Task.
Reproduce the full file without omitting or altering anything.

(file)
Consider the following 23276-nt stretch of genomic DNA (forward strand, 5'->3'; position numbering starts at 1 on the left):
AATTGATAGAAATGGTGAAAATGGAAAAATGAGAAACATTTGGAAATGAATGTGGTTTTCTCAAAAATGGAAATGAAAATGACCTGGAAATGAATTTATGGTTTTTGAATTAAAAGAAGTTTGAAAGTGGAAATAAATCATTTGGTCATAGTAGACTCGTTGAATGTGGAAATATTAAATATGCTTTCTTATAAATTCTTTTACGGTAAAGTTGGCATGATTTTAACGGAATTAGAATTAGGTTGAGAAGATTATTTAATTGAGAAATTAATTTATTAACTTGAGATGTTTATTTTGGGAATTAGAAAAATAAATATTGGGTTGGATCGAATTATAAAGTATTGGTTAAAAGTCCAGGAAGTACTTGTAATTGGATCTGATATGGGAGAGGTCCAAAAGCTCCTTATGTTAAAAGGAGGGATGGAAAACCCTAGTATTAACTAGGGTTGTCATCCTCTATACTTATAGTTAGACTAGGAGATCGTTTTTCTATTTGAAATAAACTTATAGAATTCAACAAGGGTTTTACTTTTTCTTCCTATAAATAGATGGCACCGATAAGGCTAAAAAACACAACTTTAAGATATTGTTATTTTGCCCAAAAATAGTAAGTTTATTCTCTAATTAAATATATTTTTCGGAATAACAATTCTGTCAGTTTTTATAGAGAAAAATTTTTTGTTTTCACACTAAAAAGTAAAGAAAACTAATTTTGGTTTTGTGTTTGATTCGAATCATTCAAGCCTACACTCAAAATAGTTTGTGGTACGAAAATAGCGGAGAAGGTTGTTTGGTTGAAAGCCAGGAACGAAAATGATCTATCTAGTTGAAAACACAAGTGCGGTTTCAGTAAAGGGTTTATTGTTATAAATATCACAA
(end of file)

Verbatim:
Consider the following 23276-nt stretch of genomic DNA (forward strand, 5'->3'; position numbering starts at 1 on the left):
AATTGATAGAAATGGTGAAAATGGAAAAATGAGAAACATTTGGAAATGAATGTGGTTTTCTCAAAAATGGAAATGAAAATGACCTGGAAATGAATTTATGGTTTTTGAATTAAAAGAAGTTTGAAAGTGGAAATAAATCATTTGGTCATAGTAGACTCGTTGAATGTGGAAATATTAAATATGCTTTCTTATAAATTCTTTTACGGTAAAGTTGGCATGATTTTAACGGAATTAGAATTAGGTTGAGAAGATTATTTAATTGAGAAATTAATTTATTAACTTGAGATGTTTATTTTGGGAATTAGAAAAATAAATATTGGGTTGGATCGAATTATAAAGTATTGGTTAAAAGTCCAGGAAGTACTTGTAATTGGATCTGATATGGGAGAGGTCCAAAAGCTCCTTATGTTAAAAGGAGGGATGGAAAACCCTAGTATTAACTAGGGTTGTCATCCTCTATACTTATAGTTAGACTAGGAGATCGTTTTTCTATTTGAAATAAACTTATAGAATTCAACAAGGGTTTTACTTTTTCTTCCTATAAATAGATGGCACCGATAAGGCTAAAAAACACAACTTTAAGATATTGTTATTTTGCCCAAAAATAGTAAGTTTATTCTCTAATTAAATATATTTTTCGGAATAACAATTCTGTCAGTTTTTATAGAGAAAAATTTTTTGTTTTCACACTAAAAAGTAAAGAAAACTAATTTTGGTTTTGTGTTTGATTCGAATCATTCAAGCCTACACTCAAAATAGTTTGTGGTACGAAAATAGCGGAGAAGGTTGTTTGGTTGAAAGCCAGGAACGAAAATGATCTATCTAGTTGAAAACACAAGTGCGGTTTCAGTAAAGGGTTTATTGTTATAAATATCACAA